It is simpler to construct a new quaternion for [v1, s1] and let Unity multiply them:

```
Quaternion qw0 = new Quaternion(w.x, w.y, w.z, 0);
Quaternion quatprod = qw0 * q;
```

qw0 is not normalized and I’m not sure how well Unity’s Quaternion type caters for that. The reason I doubt this is that it lacks so many operators, such as addition, magnitude, and normalization. It smells like it only supports unit quaternions.

However, I tried it and it seems to work OK - it correctly stores qw0 and quatprod, without auto-normalizing them. So you might be OK.

The next step in your code will cause more problems as you need to multiply a quaternion by a scalar, and to add two quaternions together, neither of which is provided by Unity’s Quaternion type. You can define them yourself though and it should work.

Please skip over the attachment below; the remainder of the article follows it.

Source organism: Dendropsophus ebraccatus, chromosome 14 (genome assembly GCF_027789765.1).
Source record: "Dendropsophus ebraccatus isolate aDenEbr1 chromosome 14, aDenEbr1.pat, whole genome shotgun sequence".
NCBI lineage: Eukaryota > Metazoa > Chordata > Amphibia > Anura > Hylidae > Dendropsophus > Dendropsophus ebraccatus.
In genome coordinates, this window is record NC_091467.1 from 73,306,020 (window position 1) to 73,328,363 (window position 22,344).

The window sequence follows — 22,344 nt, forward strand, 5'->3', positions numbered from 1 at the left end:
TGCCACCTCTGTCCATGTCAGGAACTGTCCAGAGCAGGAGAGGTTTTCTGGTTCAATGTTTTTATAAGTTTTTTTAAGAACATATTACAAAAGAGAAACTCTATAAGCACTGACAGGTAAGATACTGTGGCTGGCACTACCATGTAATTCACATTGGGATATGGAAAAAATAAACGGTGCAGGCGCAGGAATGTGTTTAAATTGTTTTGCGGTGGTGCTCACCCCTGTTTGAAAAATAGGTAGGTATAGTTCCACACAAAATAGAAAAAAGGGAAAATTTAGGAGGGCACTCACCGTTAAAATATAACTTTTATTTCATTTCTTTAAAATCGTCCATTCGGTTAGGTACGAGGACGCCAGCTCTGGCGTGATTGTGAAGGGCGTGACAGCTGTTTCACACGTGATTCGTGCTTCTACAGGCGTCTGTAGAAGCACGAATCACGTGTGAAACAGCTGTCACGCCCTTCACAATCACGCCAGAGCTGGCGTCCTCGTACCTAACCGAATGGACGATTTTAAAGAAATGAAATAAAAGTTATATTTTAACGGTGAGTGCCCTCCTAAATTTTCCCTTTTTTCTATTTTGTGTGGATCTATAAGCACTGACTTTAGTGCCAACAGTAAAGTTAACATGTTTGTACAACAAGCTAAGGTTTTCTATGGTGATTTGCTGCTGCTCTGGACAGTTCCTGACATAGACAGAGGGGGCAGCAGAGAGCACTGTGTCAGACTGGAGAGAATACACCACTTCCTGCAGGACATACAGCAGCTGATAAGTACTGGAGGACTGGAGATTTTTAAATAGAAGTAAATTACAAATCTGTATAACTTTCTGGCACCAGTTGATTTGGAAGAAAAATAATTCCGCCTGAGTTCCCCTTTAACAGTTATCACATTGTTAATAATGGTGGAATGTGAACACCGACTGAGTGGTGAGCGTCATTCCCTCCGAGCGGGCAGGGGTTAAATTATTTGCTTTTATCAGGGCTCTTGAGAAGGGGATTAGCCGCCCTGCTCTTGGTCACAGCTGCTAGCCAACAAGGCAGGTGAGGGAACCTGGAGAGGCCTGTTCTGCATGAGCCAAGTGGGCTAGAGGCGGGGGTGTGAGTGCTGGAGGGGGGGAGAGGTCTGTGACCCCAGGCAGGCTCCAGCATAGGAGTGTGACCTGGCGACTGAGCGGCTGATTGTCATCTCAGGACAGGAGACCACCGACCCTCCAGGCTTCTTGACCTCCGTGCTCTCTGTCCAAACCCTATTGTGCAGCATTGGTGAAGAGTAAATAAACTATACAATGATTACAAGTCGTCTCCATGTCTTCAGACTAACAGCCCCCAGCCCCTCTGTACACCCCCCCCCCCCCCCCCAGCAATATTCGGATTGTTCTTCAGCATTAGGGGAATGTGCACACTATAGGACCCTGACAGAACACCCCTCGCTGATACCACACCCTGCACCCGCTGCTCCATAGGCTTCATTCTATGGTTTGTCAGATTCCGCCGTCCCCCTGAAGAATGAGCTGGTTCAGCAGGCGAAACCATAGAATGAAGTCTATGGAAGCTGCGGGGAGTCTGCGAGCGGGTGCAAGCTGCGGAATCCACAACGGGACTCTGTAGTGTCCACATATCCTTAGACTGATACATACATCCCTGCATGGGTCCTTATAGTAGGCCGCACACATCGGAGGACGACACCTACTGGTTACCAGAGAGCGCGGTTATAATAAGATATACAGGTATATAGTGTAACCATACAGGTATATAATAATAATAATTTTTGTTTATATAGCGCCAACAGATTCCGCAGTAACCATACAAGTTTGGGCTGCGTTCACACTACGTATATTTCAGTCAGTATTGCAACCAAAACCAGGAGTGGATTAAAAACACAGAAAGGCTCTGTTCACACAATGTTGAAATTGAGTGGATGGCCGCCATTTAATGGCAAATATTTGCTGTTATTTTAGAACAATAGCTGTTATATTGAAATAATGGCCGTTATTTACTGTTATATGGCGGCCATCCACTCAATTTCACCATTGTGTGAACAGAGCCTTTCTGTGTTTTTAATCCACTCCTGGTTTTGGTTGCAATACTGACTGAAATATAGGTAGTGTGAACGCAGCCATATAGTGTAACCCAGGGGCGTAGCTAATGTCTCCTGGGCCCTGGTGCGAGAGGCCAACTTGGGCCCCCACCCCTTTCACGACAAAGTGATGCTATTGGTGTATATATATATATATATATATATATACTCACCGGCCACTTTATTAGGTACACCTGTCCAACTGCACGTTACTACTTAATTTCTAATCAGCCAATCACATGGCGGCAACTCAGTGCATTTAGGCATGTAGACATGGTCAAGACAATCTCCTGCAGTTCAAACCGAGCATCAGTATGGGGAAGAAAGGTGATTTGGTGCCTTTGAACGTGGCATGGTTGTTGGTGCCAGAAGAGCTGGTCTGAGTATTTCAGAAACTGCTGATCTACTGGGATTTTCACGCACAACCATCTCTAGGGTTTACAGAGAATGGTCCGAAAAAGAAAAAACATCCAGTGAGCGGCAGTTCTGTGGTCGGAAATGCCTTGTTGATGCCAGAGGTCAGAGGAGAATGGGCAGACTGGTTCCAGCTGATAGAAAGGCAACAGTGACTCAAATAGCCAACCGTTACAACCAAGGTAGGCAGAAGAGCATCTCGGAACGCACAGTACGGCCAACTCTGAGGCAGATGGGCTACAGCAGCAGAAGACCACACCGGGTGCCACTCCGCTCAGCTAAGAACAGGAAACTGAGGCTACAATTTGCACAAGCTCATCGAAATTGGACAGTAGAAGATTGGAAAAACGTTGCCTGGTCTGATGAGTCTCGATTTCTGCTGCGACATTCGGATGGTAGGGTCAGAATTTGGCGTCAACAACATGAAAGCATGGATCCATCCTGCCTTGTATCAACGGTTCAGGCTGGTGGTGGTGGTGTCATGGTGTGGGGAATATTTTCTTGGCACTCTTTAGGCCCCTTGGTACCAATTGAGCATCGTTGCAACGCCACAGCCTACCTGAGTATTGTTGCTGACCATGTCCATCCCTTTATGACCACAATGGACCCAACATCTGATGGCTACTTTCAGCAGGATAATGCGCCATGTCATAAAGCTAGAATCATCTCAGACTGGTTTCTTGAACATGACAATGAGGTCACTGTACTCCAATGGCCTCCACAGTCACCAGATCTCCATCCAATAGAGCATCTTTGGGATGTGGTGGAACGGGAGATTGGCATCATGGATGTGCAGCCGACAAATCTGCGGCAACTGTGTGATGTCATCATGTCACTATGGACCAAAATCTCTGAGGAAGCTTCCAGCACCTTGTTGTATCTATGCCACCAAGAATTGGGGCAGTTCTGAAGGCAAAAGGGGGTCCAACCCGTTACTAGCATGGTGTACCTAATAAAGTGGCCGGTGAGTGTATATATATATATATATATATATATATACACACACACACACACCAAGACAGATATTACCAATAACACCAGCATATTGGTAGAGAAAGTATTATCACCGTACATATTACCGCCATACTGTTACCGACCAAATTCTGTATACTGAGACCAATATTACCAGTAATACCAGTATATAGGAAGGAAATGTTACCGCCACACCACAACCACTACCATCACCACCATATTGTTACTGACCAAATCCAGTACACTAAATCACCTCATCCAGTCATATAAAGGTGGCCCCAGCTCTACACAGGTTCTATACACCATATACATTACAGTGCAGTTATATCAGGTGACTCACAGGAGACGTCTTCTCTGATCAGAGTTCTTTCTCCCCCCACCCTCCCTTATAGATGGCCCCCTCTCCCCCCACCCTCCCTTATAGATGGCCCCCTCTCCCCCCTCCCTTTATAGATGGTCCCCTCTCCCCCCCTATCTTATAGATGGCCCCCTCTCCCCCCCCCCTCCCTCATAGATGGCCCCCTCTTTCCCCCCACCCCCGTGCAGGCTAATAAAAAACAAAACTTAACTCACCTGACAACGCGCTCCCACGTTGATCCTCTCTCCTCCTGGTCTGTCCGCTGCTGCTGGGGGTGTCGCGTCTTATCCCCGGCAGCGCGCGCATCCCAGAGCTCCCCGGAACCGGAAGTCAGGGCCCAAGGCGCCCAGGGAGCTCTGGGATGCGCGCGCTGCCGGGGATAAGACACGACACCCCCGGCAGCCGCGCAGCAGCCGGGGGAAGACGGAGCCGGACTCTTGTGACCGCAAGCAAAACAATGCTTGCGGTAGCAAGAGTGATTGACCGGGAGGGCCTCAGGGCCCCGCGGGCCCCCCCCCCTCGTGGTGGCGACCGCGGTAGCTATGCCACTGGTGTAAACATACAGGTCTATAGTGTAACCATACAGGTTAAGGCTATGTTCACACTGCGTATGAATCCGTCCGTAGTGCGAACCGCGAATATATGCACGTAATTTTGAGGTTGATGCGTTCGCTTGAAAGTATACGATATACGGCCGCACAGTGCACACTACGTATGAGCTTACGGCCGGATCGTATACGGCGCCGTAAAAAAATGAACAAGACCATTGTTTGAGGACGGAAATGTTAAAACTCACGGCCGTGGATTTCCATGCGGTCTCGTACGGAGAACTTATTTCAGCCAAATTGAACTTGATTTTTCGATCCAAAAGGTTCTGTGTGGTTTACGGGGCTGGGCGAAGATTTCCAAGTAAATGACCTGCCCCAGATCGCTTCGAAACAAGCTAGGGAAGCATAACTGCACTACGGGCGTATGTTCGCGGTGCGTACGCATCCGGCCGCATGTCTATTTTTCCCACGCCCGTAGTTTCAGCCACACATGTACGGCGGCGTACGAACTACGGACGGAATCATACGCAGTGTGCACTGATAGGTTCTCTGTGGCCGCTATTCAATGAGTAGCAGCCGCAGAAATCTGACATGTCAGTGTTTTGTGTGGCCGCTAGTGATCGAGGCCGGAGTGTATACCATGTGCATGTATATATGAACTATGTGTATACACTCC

If on the other hand you do want to do all the maths yourself without using the Quaternion type, then you should be more explicit about breaking the input quaternion into a vector/scalar pair first:

```
Vector3 qV = new Vector3(q.x, q.y, q.z);
float qS = q.w;
```

Then calculate the result, as a vector/scalar pair:

```
Vector3 quatprodV = qS * w + Vector3.Cross(w, qV);
float quatprodS = -Vector3.Dot(w, qV);
```

Then integrate your (qV, qS) pair:

```
qV += (Time.deltaTime / 2) * quatprodV;
qS += (Time.deltaTime / 2) * quatprodS;
```

Although you didn’t mention it, I think you would now normalize the quaternion.

```
float magnitude = Mathf.Sqrt(qV.sqrMagnitude + qS * qS);
qV /= magnitude;
qS /= magnitude;
```

And now you can repack q from (qV, qS):

```
q = new Quaternion(qV.x, qV.y, qV.z, qS);
```